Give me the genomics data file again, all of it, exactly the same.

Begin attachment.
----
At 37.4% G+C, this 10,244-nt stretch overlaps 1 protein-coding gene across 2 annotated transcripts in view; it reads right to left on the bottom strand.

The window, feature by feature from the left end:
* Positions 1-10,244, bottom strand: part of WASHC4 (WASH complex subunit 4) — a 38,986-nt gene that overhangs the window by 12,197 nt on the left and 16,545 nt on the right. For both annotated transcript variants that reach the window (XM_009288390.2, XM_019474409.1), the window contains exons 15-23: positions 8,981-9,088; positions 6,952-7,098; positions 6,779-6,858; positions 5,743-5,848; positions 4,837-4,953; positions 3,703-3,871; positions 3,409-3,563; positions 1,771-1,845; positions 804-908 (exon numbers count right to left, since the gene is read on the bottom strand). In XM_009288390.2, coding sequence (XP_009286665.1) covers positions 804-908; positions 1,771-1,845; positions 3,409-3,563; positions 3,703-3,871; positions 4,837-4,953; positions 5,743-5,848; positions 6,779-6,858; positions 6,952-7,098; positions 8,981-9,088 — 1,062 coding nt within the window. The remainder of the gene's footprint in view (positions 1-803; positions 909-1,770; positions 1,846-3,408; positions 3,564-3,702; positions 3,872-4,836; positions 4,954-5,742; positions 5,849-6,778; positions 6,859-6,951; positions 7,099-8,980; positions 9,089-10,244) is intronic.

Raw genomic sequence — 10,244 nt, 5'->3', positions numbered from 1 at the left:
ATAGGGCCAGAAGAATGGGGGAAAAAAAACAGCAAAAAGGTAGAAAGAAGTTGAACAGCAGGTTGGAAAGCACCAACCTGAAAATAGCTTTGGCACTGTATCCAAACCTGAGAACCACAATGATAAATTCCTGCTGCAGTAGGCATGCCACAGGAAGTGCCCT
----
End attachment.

At 37.4% G+C, this 10,244-nt stretch overlaps 1 protein-coding gene across 2 annotated transcripts in view; it reads right to left on the bottom strand.

The window, feature by feature from the left end:
* Positions 1-10,244, bottom strand: part of WASHC4 (WASH complex subunit 4) — a 38,986-nt gene that overhangs the window by 12,197 nt on the left and 16,545 nt on the right. For both annotated transcript variants that reach the window (XM_009288390.2, XM_019474409.1), the window contains exons 15-23: positions 8,981-9,088; positions 6,952-7,098; positions 6,779-6,858; positions 5,743-5,848; positions 4,837-4,953; positions 3,703-3,871; positions 3,409-3,563; positions 1,771-1,845; positions 804-908 (exon numbers count right to left, since the gene is read on the bottom strand). In XM_009288390.2, coding sequence (XP_009286665.1) covers positions 804-908; positions 1,771-1,845; positions 3,409-3,563; positions 3,703-3,871; positions 4,837-4,953; positions 5,743-5,848; positions 6,779-6,858; positions 6,952-7,098; positions 8,981-9,088 — 1,062 coding nt within the window. The remainder of the gene's footprint in view (positions 1-803; positions 909-1,770; positions 1,846-3,408; positions 3,564-3,702; positions 3,872-4,836; positions 4,954-5,742; positions 5,849-6,778; positions 6,859-6,951; positions 7,099-8,980; positions 9,089-10,244) is intronic.

Raw genomic sequence — 10,244 nt, 5'->3', positions numbered from 1 at the left:
ATAGGGCCAGAAGAATGGGGGAAAAAAAACAGCAAAAAGGTAGAAAGAAGTTGAACAGCAGGTTGGAAAGCACCAACCTGAAAATAGCTTTGGCACTGTATCCAAACCTGAGAACCACAATGATAAATTCCTGCTGCAGTAGGCATGCCACAGGAAGTGCCCT